Let $X \thicksim Negbin(r,p)$ where $(0\lt p \lt 1) $

I want to derive skewness and kurtosis of $X$ by getting the Cgf of X.

First, since Followance of Negative Binomial equals to the distribution r-th repetition of $Geo(p)$, such as $X \equiv Z_1+Z_2+...+Z_r$ where $Z_i \thicksim Geo(p), \forall i\in\{1,2,3,..r\} $

then since Mgf of $Z_i = pe^t(1-e^t(1-p))^{-1}$, Mgf of $X = (pe^t(1-e^t(1-p))^{-1})^r$

Then Cgf of $X$,

$C(t) = \log(pe^t(1-e^t(1-p))^{-1})^r\\ = r[\log p + t - \log(1-e^t(1-p))]$

then since $-\log(1-A) = A +1/2A^2+1/3A^3 ..$,

$C(t) = r[\log p + t + \sum_{i=1}^\infty\dfrac{[e^t(1-p)]^i}{i}]$

then I need to change above identity into the form of

$\sum_{i=1}^\infty \dfrac{c_i(0)t^i}{i!}$ so that I could easily assume the characteristic of distribution from the coefficients, such as mean/variance/skewness/kurtosis etc.

But I can't figure out how could I rearrange the $\sum_{i=1}^\infty\dfrac{[e^t(1-p)]^i}{i}$ into a form of $t^i$ not $(e^t)^i$.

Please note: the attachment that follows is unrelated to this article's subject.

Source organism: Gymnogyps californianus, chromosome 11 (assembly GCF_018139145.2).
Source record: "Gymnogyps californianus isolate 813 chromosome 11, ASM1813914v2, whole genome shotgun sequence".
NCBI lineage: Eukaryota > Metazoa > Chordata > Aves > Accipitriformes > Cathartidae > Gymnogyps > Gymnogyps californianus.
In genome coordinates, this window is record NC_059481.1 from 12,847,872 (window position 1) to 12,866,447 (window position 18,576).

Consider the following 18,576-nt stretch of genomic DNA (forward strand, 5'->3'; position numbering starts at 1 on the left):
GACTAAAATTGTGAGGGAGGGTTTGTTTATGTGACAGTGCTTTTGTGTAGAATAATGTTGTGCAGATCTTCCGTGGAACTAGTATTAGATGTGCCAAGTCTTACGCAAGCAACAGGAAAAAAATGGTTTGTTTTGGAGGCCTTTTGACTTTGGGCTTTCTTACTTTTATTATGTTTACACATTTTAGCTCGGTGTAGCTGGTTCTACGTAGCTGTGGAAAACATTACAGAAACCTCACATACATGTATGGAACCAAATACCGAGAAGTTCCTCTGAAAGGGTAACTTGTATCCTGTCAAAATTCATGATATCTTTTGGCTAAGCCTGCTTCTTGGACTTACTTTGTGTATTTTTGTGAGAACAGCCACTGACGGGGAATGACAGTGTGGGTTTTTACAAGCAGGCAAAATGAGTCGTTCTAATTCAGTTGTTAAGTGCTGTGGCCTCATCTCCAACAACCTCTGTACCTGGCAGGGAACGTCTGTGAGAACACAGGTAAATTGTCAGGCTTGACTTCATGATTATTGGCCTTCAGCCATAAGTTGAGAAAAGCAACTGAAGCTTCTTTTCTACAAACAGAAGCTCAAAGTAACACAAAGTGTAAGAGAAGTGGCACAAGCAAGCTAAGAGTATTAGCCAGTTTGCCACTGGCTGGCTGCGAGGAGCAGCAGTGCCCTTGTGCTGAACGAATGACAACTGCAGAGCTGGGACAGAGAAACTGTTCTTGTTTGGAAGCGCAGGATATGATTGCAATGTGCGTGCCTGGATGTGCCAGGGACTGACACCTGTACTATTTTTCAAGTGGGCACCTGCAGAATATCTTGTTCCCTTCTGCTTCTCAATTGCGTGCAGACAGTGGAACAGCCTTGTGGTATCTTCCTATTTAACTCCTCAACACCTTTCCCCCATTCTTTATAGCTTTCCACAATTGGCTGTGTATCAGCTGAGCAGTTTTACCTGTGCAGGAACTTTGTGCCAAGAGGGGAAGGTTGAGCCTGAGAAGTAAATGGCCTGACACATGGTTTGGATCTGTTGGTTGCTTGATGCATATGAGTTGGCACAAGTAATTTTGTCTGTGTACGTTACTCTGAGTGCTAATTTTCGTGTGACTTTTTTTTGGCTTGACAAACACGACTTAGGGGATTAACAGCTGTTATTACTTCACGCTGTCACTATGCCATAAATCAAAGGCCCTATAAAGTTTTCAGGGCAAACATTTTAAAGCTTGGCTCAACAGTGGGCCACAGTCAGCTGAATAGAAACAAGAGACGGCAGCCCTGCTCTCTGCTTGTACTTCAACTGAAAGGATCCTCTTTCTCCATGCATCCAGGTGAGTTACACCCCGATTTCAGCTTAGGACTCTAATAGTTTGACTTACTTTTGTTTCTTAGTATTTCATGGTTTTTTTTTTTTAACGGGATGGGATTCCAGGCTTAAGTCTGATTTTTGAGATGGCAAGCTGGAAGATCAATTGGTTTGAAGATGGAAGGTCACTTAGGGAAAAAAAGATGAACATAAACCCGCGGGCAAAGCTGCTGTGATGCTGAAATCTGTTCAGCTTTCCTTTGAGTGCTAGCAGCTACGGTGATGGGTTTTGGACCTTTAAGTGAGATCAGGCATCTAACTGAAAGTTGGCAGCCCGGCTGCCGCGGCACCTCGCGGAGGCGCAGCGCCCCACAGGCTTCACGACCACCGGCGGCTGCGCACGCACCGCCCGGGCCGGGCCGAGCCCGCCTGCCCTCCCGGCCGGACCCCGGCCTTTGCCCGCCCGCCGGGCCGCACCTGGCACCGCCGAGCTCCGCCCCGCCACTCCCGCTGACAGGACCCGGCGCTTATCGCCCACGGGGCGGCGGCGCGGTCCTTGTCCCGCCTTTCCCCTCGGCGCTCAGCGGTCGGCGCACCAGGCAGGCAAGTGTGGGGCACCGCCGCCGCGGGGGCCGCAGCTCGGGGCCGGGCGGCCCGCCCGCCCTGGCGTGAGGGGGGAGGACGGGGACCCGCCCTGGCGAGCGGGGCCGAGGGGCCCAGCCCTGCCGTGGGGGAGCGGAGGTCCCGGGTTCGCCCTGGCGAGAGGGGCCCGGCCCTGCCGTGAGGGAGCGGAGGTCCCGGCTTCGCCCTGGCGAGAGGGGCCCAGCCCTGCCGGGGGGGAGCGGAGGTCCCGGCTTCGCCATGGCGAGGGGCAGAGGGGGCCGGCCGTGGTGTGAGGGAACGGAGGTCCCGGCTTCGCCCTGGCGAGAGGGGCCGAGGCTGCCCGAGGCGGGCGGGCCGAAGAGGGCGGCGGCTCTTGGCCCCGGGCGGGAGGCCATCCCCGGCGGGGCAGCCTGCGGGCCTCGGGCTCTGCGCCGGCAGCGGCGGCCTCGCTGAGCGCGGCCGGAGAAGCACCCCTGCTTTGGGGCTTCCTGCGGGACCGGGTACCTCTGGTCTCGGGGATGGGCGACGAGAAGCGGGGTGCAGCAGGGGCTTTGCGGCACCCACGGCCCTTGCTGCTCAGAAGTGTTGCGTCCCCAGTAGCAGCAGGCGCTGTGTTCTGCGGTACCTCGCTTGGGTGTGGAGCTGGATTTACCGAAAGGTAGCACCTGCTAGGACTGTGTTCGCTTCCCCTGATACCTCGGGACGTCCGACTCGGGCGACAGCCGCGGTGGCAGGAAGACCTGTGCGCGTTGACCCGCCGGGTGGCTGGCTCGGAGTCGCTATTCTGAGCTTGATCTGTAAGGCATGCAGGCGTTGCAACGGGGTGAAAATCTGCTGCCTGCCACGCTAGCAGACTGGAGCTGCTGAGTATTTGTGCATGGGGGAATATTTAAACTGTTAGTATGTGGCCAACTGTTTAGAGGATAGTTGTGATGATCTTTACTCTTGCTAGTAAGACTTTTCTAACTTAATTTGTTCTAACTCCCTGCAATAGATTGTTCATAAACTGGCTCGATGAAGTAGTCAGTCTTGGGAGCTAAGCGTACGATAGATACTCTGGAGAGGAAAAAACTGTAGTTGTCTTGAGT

Any hints?

  • 1
    $\begingroup$ This should probably have a self-study tag (see the tag wiki) -- fortunately you seem to already be following its guidelines. $\endgroup$
    – Glen_b
    Jul 9, 2017 at 8:02

1 Answer 1


This won't be the easy way to do it, but if you can't see any neat way to get anywhere, this would seem amenable to simply expanding each series in the last term and rearranging/collecting terms (as long as the conditions hold for doing that -- so you need your various series to be absolutely convergent in some radius of convergence that at least includes a neighborhood of $t=0$).

That is, noting that $(e^t)^k=e^{kt}$, you could expand each of the exponential series and collect terms in constants, in $t$, in $t^2/2!$, and so on up to fourth order. Each term in $t^j/j!$ will have a series, and each such series is fairly easy to recognize (assuming I did it right).

Of course if you just rely on additivity of the cumulants you could proceed from the geometric (which doesn't save much, admittedly, just the multiplication by $r$)


Your Answer

By clicking “Post Your Answer”, you agree to our terms of service and acknowledge you have read our privacy policy.

Not the answer you're looking for? Browse other questions tagged or ask your own question.